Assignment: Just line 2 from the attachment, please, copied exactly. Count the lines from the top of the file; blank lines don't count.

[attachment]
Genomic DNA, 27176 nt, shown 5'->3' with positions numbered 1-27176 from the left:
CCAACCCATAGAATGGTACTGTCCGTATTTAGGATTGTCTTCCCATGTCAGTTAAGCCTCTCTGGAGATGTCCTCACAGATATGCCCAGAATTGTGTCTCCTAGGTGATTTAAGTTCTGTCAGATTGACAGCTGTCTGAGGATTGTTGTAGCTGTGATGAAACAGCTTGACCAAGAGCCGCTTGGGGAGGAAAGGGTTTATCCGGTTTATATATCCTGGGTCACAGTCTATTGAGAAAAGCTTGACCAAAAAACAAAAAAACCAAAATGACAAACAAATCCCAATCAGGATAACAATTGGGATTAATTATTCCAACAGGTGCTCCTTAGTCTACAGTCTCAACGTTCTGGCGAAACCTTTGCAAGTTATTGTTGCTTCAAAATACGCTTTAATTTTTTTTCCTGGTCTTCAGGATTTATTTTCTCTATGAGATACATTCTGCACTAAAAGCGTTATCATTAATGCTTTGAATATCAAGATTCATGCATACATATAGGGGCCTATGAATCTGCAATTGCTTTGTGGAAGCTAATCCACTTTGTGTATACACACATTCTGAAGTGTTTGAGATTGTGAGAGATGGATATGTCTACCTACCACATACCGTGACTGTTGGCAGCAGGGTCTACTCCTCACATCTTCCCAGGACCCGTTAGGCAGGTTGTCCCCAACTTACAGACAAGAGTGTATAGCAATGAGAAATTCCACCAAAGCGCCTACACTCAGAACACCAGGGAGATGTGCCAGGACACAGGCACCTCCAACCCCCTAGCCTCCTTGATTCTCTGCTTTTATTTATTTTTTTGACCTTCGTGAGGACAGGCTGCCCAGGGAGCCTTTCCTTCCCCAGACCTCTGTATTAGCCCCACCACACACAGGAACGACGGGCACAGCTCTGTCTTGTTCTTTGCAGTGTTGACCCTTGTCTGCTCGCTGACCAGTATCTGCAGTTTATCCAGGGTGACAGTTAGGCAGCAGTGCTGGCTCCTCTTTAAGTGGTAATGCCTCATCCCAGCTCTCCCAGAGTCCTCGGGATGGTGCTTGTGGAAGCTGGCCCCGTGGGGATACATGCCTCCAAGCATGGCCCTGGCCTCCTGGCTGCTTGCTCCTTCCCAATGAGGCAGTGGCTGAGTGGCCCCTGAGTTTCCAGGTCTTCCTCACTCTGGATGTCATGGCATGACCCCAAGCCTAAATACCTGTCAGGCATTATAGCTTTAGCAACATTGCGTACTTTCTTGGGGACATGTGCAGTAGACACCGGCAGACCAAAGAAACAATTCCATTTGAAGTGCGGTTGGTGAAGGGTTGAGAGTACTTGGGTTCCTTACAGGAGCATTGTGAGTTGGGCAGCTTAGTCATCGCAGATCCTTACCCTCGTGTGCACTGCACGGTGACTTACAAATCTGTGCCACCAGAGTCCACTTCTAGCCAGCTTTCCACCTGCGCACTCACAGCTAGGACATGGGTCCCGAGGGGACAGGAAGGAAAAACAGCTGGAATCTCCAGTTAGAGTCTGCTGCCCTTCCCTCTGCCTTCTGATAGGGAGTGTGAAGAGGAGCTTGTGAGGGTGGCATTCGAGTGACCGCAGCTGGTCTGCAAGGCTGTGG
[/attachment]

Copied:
CCAACCCATAGAATGGTACTGTCCGTATTTAGGATTGTCTTCCCATGTCAGTTAAGCCTCTCTGGAGATGTCCTCACAGATATGCCCAGAATTGTGTCTCCTAGGTGATTTAAGTTCTGTCAGATTGACAGCTGTCTGAGGATTGTTGTAGCTGTGATGAAACAGCTTGACCAAGAGCCGCTTGGGGAGGAAAGGGTTTATCCGGTTTATATATCCTGGGTCACAGTCTATTGAGAAAAGCTTGACCAAAAAACAAAAAAACCAAAATGACAAACAAATCCCAATCAGGATAACAATTGGGATTAATTATTCCAACAGGTGCTCCTTAGTCTACAGTCTCAACGTTCTGGCGAAACCTTTGCAAGTTATTGTTGCTTCAAAATACGCTTTAATTTTTTTTCCTGGTCTTCAGGATTTATTTTCTCTATGAGATACATTCTGCACTAAAAGCGTTATCATTAATGCTTTGAATATCAAGATTCATGCATACATATAGGGGCCTATGAATCTGCAATTGCTTTGTGGAAGCTAATCCACTTTGTGTATACACACATTCTGAAGTGTTTGAGATTGTGAGAGATGGATATGTCTACCTACCACATACCGTGACTGTTGGCAGCAGGGTCTACTCCTCACATCTTCCCAGGACCCGTTAGGCAGGTTGTCCCCAACTTACAGACAAGAGTGTATAGCAATGAGAAATTCCACCAAAGCGCCTACACTCAGAACACCAGGGAGATGTGCCAGGACACAGGCACCTCCAACCCCCTAGCCTCCTTGATTCTCTGCTTTTATTTATTTTTTTGACCTTCGTGAGGACAGGCTGCCCAGGGAGCCTTTCCTTCCCCAGACCTCTGTATTAGCCCCACCACACACAGGAACGACGGGCACAGCTCTGTCTTGTTCTTTGCAGTGTTGACCCTTGTCTGCTCGCTGACCAGTATCTGCAGTTTATCCAGGGTGACAGTTAGGCAGCAGTGCTGGCTCCTCTTTAAGTGGTAATGCCTCATCCCAGCTCTCCCAGAGTCCTCGGGATGGTGCTTGTGGAAGCTGGCCCCGTGGGGATACATGCCTCCAAGCATGGCCCTGGCCTCCTGGCTGCTTGCTCCTTCCCAATGAGGCAGTGGCTGAGTGGCCCCTGAGTTTCCAGGTCTTCCTCACTCTGGATGTCATGGCATGACCCCAAGCCTAAATACCTGTCAGGCATTATAGCTTTAGCAACATTGCGTACTTTCTTGGGGACATGTGCAGTAGACACCGGCAGACCAAAGAAACAATTCCATTTGAAGTGCGGTTGGTGAAGGGTTGAGAGTACTTGGGTTCCTTACAGGAGCATTGTGAGTTGGGCAGCTTAGTCATCGCAGATCCTTACCCTCGTGTGCACTGCACGGTGACTTACAAATCTGTGCCACCAGAGTCCACTTCTAGCCAGCTTTCCACCTGCGCACTCACAGCTAGGACATGGGTCCCGAGGGGACAGGAAGGAAAAACAGCTGGAATCTCCAGTTAGAGTCTGCTGCCCTTCCCTCTGCCTTCTGATAGGGAGTGTGAAGAGGAGCTTGTGAGGGTGGCATTCGAGTGACCGCAGCTGGTCTGCAAGGCTGTGG